A benefit to having a hangover is not needing to stop for breakfast. We had an appointment to keep at our next destination and needed to be on the move anyway.
The Oxford Tube had plenty of space. We got returns for we would be coming back through the next day. The visit was to be short, but it was going to be worth doing.
We checked in to an excellent hotel which was a marked upgrade from our temporary London digs. The Buttery has an extremely convenient location in The Broad. It used to be a bookshop and we can practically see Blackwell’s Bookshop from it. (You will have gathered from the previous post that bookshops are an important part of my holidays.) We stopped for a browse at the Art and Poster and Broad Street branches on way to Magdalen. My eyes were drawn to a special promotion for Philip Pullman’s The Secret Commonwealth, but I resisted temptation.
Our appointment is to visit the Macfarlane Library at Magdalen. My husband had special permission to study in it as an undergraduate and he has asked to see it again. We were expected and taken up a small spiral staircase to a large book-lined room. Finished there, we were treated to a peek at the impressive new college library.
Could anyone resist a chance to enjoy Addison’s Walk on a lovely autumn day? We could not. The deer were in the deer park and we had the paths to ourselves.
We headed back into town to find a long-delayed breakfast. The Queens Lane Coffee House is reputed to be the oldest coffee house in Europe (est. 1654) and it is another old favourite. It is not beyond belief that Daniel Defoe himself might have popped in when he was surveying the ‘whole island of Great Britain’. Much restored we wander through the Covered Market. I remember shopping at the food stalls in earnest when we house sat for friends in Jericho in the early 2000s. Many of the shops are still there, but others have gone. It is a town centre within the town centre. You can have your shoes repaired and buy fresh produce or souviners. We decided that there would be no better place for tomorrow’s breakfast than Brown’s Cafe.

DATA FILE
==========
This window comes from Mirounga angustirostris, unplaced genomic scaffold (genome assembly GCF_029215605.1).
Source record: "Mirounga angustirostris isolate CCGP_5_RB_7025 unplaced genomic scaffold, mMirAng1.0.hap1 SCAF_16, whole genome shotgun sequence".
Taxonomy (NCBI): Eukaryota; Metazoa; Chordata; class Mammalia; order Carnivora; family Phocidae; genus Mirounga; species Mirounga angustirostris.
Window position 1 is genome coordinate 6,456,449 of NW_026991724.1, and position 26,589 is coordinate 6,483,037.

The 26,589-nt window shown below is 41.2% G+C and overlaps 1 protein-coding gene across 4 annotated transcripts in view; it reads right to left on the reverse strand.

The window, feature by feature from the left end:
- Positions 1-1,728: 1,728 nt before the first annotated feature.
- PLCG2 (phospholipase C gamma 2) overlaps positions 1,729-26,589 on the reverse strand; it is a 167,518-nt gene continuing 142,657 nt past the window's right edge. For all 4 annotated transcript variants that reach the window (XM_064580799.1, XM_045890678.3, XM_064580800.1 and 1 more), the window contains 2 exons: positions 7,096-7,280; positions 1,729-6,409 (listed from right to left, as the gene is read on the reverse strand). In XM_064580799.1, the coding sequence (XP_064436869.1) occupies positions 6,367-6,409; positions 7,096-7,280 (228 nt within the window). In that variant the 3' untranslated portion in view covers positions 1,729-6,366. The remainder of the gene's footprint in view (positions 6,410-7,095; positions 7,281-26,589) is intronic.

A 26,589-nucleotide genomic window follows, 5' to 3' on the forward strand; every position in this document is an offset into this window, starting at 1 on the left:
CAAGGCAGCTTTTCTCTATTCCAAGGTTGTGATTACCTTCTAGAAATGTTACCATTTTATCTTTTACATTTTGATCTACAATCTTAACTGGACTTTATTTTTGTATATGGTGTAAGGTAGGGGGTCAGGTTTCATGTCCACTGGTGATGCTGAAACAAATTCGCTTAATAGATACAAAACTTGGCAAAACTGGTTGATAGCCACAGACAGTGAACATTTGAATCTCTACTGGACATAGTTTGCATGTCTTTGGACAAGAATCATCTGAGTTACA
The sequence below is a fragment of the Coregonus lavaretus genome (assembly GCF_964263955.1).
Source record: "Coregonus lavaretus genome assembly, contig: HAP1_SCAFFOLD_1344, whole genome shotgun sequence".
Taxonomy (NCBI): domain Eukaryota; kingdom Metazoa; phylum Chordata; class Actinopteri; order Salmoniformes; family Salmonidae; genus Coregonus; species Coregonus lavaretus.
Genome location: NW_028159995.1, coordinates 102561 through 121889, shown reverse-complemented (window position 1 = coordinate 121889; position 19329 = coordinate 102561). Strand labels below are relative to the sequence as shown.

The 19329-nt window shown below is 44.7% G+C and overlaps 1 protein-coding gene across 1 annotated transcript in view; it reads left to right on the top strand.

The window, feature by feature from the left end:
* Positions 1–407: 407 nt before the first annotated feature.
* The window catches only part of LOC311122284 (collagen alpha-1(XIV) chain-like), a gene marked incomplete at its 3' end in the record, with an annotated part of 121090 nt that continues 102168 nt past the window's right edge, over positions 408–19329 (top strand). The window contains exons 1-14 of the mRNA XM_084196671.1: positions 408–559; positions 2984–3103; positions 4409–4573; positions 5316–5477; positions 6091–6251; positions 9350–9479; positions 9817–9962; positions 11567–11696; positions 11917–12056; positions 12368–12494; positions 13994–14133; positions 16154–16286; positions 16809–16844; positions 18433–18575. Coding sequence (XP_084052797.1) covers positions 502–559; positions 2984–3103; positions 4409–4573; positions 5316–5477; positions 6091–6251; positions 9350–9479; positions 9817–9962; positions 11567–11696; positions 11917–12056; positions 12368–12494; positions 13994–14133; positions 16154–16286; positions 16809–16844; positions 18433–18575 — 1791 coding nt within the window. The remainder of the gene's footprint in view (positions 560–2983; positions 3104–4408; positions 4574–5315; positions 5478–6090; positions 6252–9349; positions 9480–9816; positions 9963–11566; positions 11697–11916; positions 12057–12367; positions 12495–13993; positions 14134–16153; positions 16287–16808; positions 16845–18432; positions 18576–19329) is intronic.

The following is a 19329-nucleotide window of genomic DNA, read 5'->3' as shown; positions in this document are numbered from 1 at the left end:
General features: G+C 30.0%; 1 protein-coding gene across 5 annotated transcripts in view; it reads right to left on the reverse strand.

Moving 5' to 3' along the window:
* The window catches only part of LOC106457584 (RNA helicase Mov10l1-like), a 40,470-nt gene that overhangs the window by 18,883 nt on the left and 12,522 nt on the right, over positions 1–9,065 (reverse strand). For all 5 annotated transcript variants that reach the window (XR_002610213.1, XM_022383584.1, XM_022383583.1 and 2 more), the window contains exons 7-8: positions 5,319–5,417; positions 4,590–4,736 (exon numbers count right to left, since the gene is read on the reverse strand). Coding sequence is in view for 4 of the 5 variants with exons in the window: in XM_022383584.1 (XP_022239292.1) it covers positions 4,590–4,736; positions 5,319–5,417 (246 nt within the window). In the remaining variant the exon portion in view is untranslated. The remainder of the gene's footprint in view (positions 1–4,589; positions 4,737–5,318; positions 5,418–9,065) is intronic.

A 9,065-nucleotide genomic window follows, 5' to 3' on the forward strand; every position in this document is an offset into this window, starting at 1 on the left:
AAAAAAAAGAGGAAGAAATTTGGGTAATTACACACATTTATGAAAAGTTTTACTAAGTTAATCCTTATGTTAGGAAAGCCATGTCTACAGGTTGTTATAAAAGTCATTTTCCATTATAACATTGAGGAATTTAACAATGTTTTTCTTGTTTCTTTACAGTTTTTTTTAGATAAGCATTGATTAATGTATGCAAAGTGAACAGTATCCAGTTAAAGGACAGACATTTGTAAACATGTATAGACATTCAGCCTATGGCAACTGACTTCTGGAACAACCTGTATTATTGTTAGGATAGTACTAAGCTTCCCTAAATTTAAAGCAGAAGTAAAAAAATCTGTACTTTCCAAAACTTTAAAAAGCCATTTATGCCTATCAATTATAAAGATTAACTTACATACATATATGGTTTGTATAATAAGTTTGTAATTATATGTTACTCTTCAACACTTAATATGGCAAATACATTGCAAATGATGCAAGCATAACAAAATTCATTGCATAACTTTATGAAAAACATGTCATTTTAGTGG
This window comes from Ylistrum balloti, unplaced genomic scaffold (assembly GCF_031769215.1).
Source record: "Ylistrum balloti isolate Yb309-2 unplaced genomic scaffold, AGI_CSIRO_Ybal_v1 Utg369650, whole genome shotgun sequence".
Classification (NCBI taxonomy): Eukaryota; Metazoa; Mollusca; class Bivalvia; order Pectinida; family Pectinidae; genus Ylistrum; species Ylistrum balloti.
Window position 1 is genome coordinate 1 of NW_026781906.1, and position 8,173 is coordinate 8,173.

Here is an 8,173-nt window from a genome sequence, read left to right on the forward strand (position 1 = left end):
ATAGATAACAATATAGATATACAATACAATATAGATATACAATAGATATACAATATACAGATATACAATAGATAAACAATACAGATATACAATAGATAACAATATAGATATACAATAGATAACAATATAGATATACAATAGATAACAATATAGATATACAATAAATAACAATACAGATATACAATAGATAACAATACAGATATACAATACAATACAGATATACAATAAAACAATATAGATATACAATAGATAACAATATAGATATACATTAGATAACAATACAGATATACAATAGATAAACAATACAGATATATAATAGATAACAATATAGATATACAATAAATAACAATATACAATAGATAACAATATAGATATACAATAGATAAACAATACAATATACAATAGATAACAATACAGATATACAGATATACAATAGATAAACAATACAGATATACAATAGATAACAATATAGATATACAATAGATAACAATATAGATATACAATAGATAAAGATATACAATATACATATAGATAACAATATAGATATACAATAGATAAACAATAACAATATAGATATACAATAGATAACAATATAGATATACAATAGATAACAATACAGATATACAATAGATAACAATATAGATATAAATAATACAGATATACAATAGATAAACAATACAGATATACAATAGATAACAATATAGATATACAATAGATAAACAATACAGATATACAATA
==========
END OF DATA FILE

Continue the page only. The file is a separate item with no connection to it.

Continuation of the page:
Time moves on and, tired though we were, we decided that we could not leave Oxford without at least one pub visit. What would Inspector Morse say if we had visited his realm without sampling a pint?
The Lamb and Flag is another old favourite. I often went to pub quizzes there on Thursday nights in the early 2000s when I was working part-time in Oxford. (A long commute from Surrey; I got to know the Oxford Tube very well indeed.) As we were visiting on a Thursday, I nursed a secret hope that a quiz might happen. Might some old friends not seen for years suddenly appear and invite us to form a team?
No, but it is Freshers’ Week and the pub is full of returning and new students finding their way and establishing friendships. The air hums with inquisitive conversation: Do you have brothers and sisters? What are you studying? What societies do you want to join? Have you been to…? Do you want to go to…? Common ground is found. We were surrounded by earnest good will. We gave up our table to some newcomers and hovered by the bar to finish our drinks. (Not something you can do in 2020.) There are leaflets for upcoming events, but we’ll be on our way tomorrow.